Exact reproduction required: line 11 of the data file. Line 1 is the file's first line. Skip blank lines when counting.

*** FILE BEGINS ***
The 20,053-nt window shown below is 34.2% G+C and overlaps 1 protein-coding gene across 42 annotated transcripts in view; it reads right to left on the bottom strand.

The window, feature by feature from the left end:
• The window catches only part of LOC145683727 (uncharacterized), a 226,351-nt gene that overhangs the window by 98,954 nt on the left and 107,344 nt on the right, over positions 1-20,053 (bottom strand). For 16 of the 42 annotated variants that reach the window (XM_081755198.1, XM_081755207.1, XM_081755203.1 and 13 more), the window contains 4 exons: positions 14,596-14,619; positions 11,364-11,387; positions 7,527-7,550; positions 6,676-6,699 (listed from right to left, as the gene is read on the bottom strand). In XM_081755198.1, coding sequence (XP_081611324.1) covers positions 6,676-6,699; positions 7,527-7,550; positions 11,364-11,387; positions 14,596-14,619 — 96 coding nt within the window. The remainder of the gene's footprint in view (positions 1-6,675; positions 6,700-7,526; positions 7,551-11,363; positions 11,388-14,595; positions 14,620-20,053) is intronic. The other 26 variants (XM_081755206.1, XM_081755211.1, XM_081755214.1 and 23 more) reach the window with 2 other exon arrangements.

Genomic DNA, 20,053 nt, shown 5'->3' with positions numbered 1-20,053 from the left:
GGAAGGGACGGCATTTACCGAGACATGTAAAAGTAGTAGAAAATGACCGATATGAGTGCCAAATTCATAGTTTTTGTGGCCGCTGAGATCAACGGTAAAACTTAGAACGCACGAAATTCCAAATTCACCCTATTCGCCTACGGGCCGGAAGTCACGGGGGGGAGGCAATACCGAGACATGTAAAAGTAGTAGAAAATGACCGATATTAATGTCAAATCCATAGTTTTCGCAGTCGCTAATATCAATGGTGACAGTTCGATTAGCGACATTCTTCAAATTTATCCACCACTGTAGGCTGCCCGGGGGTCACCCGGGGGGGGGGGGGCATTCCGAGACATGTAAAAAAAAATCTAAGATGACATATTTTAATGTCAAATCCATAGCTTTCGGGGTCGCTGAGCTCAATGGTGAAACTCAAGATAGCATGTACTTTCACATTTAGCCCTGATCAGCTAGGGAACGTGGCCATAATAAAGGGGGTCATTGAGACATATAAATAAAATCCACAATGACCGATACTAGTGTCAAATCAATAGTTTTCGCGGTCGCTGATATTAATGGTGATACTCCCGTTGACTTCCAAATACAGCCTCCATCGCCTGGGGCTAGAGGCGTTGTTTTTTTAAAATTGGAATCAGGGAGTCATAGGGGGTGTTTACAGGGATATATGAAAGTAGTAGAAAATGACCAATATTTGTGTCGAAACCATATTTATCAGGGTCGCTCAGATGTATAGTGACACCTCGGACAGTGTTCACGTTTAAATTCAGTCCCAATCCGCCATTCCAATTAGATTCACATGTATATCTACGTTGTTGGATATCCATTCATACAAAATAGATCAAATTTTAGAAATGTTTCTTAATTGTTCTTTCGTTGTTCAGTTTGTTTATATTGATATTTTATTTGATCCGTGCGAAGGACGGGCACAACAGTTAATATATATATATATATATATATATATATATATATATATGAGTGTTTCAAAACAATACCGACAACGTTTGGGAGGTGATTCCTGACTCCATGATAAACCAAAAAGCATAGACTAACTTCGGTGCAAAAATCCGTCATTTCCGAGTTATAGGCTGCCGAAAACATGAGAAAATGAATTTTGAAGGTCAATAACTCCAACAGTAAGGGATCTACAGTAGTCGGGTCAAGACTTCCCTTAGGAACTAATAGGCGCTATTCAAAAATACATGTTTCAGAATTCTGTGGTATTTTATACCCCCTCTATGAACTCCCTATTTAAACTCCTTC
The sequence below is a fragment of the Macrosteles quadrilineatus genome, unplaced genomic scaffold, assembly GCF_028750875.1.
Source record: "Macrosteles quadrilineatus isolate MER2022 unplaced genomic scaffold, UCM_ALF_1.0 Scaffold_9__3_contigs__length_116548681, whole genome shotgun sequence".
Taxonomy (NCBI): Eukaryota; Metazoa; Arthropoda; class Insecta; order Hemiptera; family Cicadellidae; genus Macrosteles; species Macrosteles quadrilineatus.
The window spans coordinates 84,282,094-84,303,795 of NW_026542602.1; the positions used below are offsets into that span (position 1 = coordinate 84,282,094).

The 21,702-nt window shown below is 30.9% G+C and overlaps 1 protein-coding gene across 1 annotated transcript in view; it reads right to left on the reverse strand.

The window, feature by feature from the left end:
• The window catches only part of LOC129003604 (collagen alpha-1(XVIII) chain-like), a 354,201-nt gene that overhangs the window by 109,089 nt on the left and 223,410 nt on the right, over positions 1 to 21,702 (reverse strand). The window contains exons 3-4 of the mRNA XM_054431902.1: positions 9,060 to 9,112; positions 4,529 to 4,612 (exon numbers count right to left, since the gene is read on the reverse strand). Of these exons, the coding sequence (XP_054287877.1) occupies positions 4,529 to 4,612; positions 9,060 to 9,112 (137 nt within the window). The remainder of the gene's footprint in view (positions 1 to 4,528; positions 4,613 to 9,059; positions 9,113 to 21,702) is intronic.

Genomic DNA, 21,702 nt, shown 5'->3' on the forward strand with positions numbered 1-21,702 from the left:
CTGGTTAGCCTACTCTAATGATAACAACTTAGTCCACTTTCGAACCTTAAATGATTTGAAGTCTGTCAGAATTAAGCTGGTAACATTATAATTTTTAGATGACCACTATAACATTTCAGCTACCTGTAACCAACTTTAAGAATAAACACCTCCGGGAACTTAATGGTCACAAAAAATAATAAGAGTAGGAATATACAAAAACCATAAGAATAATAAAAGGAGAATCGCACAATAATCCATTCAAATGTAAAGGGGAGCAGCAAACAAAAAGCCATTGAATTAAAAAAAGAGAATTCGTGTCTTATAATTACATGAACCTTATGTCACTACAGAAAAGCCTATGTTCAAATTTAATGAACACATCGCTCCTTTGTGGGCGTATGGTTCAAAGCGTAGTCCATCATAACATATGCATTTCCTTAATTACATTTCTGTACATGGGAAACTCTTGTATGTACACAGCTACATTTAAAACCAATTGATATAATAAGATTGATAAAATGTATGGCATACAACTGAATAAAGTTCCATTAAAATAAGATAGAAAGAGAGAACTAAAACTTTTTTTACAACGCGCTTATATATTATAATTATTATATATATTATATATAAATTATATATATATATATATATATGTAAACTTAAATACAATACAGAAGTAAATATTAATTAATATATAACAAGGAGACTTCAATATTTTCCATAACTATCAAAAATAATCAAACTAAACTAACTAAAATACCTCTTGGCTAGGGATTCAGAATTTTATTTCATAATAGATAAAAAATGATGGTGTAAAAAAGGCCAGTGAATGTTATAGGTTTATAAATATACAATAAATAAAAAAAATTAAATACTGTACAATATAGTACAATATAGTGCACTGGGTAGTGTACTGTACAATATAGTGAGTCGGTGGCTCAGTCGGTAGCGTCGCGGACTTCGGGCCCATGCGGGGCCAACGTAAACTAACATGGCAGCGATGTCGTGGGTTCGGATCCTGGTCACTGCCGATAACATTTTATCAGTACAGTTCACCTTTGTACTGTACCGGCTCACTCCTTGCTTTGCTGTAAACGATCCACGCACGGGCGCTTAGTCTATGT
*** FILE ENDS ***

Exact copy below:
The window, feature by feature from the left end: